Advisory Opinion A31-15 The SEC responded to a request for clarification regarding a perceived conflict between the exit interview prohibition of A15-10 and the limited participation in higher-level administrative employee interviews of A04-12; each of which was analyzed under N.J.S.A. 18A:12-24.1 (c) and (d) of the Code of Ethics for School Board Members, but with seemingly different results.

The SEC advised that it does not support board of education members conducting interviews for positions below that of superintendent. However, the SEC’s jurisdiction does not extend to actions of the board of education, only to actions of individual board of education members. Accordingly, each individual board of education may determine if it wants to have an interview committee for high-level administrative positions, pursuant to A04-12.

If a board of education forms an interview committee, no more than one or two board members may participate, the committee should be coordinated by a member of the administrative staff and the board members’ role should be limited. The board members may not conduct the interview, but may offer observations and assessments, with full knowledge that final recommendations are wholly within the purview of the superintendent. For boards of education choosing to have an interview committee, the committee should function with the approval of the superintendent. It is the superintendent’s authority to recommend hires to the board. An interview committee cannot supersede or usurp that authority.

It should be noted that Advisory Opinion A31-15 contains the following express language: “For Boards choosing to have a personnel committee, the Committee must be established and function with the approval of the Superintendent.”

The establishment of personnel or interview committees is a governance function of the board of education; committees are established through board policy, approved by the board. The SEC has determined that a board president, who issued a Rice notice to a school business administrator, acted beyond the scope of his authority and crossed the line from board governance into administration of the school district. In a similar fashion, to have a superintendent exert control over whether a board of education would create a personnel or interview committee would seem to be beyond the scope of the superintendent’s authority, crossing the line from administration of the school district into board of education governance.

The SEC noted that N.J.S.A. 18A:12-24.1(h) establishes that it is a board member’s role to vote to appoint the best-qualified personnel available after consideration of the recommendation of the superintendent. The role of interviewing is an administrative function not generally within the authority of the board or its members. Accordingly, the SEC does not advocate for board member involvement in any interview process, prior to candidates first being recommended for hire by the superintendent, except for the limited purpose outlined in A04-12.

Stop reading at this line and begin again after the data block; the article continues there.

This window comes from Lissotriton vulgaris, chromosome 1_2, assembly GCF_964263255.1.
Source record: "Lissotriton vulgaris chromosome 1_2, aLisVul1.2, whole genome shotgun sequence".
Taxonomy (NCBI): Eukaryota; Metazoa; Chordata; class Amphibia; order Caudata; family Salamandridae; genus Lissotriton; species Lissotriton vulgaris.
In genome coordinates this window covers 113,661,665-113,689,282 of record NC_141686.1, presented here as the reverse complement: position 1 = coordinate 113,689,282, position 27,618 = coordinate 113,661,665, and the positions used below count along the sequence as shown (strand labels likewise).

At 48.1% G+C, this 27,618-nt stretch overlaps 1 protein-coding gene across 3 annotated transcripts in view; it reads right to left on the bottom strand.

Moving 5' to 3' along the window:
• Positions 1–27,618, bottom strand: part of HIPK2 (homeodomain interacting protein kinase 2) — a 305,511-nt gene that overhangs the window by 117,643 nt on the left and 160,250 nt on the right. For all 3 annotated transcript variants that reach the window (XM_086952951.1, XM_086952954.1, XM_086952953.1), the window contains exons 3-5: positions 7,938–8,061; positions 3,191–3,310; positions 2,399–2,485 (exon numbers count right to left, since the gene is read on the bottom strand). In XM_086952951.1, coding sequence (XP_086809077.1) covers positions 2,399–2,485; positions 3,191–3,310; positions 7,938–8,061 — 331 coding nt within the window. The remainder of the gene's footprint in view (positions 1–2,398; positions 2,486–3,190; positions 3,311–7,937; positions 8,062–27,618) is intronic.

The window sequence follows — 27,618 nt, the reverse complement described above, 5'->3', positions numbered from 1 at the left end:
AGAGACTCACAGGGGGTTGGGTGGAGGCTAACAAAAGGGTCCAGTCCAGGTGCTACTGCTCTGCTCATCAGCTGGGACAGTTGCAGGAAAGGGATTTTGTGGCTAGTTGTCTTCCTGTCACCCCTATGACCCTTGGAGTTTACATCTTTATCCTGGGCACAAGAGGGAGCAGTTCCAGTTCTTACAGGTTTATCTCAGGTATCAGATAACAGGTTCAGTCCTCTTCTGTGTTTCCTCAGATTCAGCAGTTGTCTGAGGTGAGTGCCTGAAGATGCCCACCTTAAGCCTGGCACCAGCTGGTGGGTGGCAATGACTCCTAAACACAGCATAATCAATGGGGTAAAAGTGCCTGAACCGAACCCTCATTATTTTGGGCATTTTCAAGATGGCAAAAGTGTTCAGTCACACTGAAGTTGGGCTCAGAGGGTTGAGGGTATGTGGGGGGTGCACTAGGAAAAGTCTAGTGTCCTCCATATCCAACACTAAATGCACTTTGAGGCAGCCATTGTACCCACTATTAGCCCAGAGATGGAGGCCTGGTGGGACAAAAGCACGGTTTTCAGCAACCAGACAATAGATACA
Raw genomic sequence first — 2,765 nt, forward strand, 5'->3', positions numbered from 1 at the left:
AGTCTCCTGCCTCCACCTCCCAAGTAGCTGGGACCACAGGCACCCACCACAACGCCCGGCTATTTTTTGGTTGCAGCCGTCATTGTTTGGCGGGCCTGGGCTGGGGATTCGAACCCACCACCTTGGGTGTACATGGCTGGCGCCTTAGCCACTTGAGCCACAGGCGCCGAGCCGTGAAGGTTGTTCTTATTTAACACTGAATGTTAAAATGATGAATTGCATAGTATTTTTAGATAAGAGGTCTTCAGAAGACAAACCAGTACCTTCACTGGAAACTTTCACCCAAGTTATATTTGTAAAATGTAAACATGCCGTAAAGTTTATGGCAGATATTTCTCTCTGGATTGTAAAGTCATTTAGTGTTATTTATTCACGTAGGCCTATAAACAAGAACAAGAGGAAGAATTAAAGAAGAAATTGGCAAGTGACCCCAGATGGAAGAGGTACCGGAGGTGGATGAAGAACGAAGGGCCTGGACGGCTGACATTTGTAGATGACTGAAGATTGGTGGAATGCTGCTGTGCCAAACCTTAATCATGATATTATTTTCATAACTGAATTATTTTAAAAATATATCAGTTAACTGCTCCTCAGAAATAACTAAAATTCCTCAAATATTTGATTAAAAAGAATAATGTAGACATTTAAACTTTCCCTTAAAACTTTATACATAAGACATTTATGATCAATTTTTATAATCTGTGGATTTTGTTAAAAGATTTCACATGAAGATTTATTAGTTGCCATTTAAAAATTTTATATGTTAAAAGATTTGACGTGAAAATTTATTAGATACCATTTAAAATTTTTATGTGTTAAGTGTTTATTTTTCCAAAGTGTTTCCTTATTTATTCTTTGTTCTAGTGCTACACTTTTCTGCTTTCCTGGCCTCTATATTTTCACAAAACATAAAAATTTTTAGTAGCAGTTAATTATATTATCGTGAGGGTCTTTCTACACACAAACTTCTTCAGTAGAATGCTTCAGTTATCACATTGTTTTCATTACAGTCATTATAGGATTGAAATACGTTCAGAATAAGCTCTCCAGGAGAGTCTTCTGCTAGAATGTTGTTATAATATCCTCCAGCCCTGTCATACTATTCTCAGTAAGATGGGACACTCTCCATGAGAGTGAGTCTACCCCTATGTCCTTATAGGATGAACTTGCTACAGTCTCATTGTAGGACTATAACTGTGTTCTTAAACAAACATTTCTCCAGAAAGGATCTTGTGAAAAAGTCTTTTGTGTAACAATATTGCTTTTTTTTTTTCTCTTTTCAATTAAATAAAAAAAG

So what is a board member to do? What are the parameters for boards of education which choose to form interview committees as set forth by the School Ethics Commission? Here’s what we can take from the SEC public advisory opinions to date:

A board member’s participation on an interview committee for high-level administrative and supervisory positions, does not violate the School Ethics Act.

The SEC does not support board of education members conducting interviews for positions below that of superintendent. However, the SEC’s jurisdiction does not extend to actions of the board of education, only to actions of individual board of education members. Accordingly, each individual board of education may determine if it wants to have an interview committee for high-level administrative positions, pursuant to A04-12.

For those boards of education which choose to have an interview committee, the SEC has provided the following caveats: the interview committee should not have more than one or two board members; the interview committee should be coordinated by a member of the administrative staff; board member participation should be strictly limited to offering observations and assessments; and the final recommendations are wholly within the purview of the superintendent.

Participation in exit interviews is inconsistent with the role of a board member as per Advisory Opinion A15-10.

N.J.S.A. 18A:12-24.1 (c) of the Code of Ethics for School Board Members, advises that a board member is “not to administer the schools, but together with my fellow board members, to see that they are well run.”

N.J.S.A. 18A:27-4.1, states that the board of education may appoint, transfer or remove an employee only with the recommendation of the chief school administrator.

As with any situation, a change in facts could lead to a different result. Board members should seek the advice of their board attorney before volunteering in school district and community activities.

Michael Kaelber is director of NJSBA’s Legal and Labor Relations Services department.